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Scanning Update

Scanning Update

This morning I was up early but not to shop. Before 9 a.m. I scanned another 487 photos. I have learned to scan all mindlessly. I can decide what to keep, whether it is a duplicate, etc., later. My ScanSnap saves both sides so if there is something on the back to help me identify the photo later that is saved. Step two of this process will be naming the photos.

While scanning the photos I have found those I had no idea I had and plenty that I can’t identify as well as innumerable pictures of that little girl everyone apparently loved to photograph. What is really bad is today I found a picture from 1957 where I could only identify one person [my oldest brother] and possibly another [neighbor]. My sister, who was not born in 1957 as I am sure she wishes me to point out, used her later time memory to suggest a logical possibility for two of the people. The other two remain a total mystery. As shown before here, sometimes an outside person can shed light on a picture. Never hesitate to ask anyone you can.

I am now down to one file drawer, about half full of documents not related to genealogy, and one box of photos. Unfortunately it is a large box and probably contains 12-1500 photos. The good news is half of them are travel, scenery, etc., which may not survive the pruning. Prior to digital we took some bad pictures and were stuck with them.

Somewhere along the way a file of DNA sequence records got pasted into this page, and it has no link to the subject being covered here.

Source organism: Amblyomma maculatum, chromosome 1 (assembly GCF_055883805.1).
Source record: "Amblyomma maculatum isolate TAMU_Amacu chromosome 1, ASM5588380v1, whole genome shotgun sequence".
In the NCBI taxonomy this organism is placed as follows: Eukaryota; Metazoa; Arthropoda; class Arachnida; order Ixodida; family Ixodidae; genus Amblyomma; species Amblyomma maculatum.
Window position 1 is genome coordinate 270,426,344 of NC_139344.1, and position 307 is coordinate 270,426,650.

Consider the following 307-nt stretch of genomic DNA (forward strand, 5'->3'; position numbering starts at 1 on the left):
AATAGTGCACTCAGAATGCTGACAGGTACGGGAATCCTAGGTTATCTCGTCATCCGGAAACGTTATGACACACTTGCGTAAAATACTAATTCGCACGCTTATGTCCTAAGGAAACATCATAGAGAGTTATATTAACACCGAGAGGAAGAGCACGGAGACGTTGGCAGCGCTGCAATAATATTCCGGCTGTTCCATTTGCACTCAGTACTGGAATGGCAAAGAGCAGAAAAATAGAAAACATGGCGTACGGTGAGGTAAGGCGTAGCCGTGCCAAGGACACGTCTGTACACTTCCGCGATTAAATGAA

I’m not giving up my beautiful remaining bookcase even when it is empty but I do have three shelves of books relating to the later 15th Century in England I’m ready to donate. No genealogy unless you a Plantagenet.

Scanning Update

Scanning Update

Ok, Ms. Smarty Pants, are your files perfect someone asked? Nope. And my system is not perfect to begin with, rather it is one that works for me and may work for you.

In my defense I have computer files dating back to 1987. Most have had had their file form changed a couple times. I used WordPerfect then – and still do – but I didn’t have Windows. I don’t remember if they had Windows yet at that time. Yes, hard to believe. These days when I have time I convert non photo files to pdf and try to rename them at that time.

I also have multiple lines with the same name. I have maternal and paternal Wood lines, unrelated. Ditto Harding and others. There are the Downings who were unrelated until about 1855 when they began intermarrying. Then there are common ancestors where I have multiple lines of descent. Abraham Lucas and David Clark [the mystery man who never got out of New Jersey] are two examples.

You need to make a basic plan, using logic that makes sense to you and that you can remember, and adapt it to your situation as these things arise. Consistency is the most important element.

How are the pictures coming? I have maybe – maybe – half of the boxed photos scanned. We are talking literally thousands of pictures. Only a small portion are named. I have an idea for the that when the scanning is done. I have found duplicates and pictures that there is no reason to save – I had a fine time when I first got a digital camera. Not all of the pictures are genealogically related of course.